Approximately 90% of eye floaters are caused by aging. However, the invention of modern electronics and increasing myopia rates have led to premature eye aging in younger patients.
Experiencing floaters below 50 is not necessarily a reason for concern. In many cases, floaters will fade on their own. Many people report floaters disappearing, a consequence of the brain learning to ignore them and your vision adapting.
Unless floaters become a problem, the most straightforward course is to ignore them.
Getting rid of eye floaters through supplementation is a recently discovered treatment option.
According to the Floater Intervention Study (FLIES), increasing the supply of antiglycative nutrients and antioxidants can significantly shrink collagen-based floaters.
MacuHealth has provided a blend based on the FLIES study known as VitreousHealth to address the issue of eye floaters and poor eye nutrition. VitreousHealth is a supplement available through the MacuHealth online store and a nationwide selection of eye doctors.
Patients with severe eye floaters may opt for a vitrectomy. Vitrectomies are a type of invasive surgery capable of the removal of eye floaters.
By making a small incision, doctors can remove the vitreous from the eye and replace it with a solution to preserve its shape. Over time, the body produces more vitreous and gradually replaces the new solution.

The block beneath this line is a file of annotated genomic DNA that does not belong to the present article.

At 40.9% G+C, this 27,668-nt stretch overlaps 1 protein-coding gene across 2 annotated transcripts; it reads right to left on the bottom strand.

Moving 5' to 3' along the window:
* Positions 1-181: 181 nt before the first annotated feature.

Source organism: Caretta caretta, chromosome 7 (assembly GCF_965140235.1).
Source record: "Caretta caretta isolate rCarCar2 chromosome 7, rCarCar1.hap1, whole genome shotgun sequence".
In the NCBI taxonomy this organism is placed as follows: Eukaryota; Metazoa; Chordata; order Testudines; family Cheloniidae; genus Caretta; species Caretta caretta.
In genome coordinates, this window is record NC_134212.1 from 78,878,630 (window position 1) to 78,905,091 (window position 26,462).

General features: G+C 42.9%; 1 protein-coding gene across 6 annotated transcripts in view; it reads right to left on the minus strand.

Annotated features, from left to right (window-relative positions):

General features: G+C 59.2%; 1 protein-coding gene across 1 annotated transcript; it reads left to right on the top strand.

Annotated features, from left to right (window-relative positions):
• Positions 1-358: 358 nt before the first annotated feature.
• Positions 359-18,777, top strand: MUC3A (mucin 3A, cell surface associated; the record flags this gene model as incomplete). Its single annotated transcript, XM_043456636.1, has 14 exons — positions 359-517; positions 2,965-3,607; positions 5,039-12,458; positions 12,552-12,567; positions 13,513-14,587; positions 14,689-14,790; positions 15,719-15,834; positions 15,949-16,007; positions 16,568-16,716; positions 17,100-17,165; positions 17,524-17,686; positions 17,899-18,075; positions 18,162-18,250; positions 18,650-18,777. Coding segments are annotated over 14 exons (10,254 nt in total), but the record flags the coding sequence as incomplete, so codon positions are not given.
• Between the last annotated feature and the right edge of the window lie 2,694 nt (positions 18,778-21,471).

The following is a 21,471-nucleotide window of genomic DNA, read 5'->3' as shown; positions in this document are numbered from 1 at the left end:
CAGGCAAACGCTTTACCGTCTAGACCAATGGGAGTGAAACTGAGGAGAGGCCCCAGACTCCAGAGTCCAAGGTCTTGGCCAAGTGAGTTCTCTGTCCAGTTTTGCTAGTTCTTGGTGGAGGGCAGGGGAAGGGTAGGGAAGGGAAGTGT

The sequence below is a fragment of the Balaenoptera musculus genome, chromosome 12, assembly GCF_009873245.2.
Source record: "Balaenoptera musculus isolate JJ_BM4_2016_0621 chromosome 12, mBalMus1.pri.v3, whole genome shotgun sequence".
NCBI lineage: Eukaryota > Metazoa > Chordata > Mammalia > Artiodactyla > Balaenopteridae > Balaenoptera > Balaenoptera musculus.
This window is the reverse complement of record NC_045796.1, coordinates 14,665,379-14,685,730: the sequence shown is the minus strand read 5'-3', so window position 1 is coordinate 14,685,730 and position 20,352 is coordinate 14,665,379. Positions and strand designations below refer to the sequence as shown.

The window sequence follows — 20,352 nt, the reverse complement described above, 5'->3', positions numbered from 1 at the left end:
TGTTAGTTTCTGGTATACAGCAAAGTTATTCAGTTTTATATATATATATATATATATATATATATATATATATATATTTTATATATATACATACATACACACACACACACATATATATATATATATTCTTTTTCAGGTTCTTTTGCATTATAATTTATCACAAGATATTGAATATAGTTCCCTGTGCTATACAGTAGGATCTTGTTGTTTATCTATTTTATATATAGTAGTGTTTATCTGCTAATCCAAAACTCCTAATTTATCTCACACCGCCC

According to the latest science, the single-operation success rate of the vitrectomy is 89.8%, making it a relatively low-risk eye surgery.
However, a vitrectomy does not guarantee never experiencing eye floaters again. Regardless of the type of surgical intervention, eye floaters can continue to form. The risk of newly formed floaters increases if trauma or excessive bleeding occurs during surgery.
Generally, eye doctors will only recommend this surgery if someone is experiencing severe floater symptoms impacting their vision.
As the name implies, experimental laser therapy is a brand-new treatment focusing lasers on the eyes’ floaters. The logic behind this therapy is that lasers can break up the floaters and reduce their visibility. However, the risks are high. Poorly aimed lasers could cause permanent damage to the retina.
Current laser treatments utilize a YAG laser. The problem with the treatment is that many people experience no tangible changes while continuing to risk having a laser pointed directly at their eyes.
A study examining the safety and efficacy of experimental laser therapy for floaters saw 54% of patients reporting no benefits from the treatment. Moreover, 7.7% of patients in the study complained that their symptoms had worsened.
Concerning the safety of lasers, none of the participants experienced any severe complications more than one year after the study.
Poor efficacy rates make this a last-chance eye floaters remedy.
Eye floaters are exceptionally common, and most people will learn not to notice them in time. While a limited number of cases may indicate a severe vision problem, most are benign and little more than an annoyance.
Rather than living with the symptoms, eye floaters treatment is available. New scientific discoveries have revealed that curing the problem is possible by supplying the correct nutrients and antioxidants to the vitreous.
MacuHealth’s nourishing blend is proven to improve the symptoms of floaters and reduce their severity. We also offer Omega-3 supplements to support and maintain eye health. If you want to improve your sight, shop now with MacuHealth.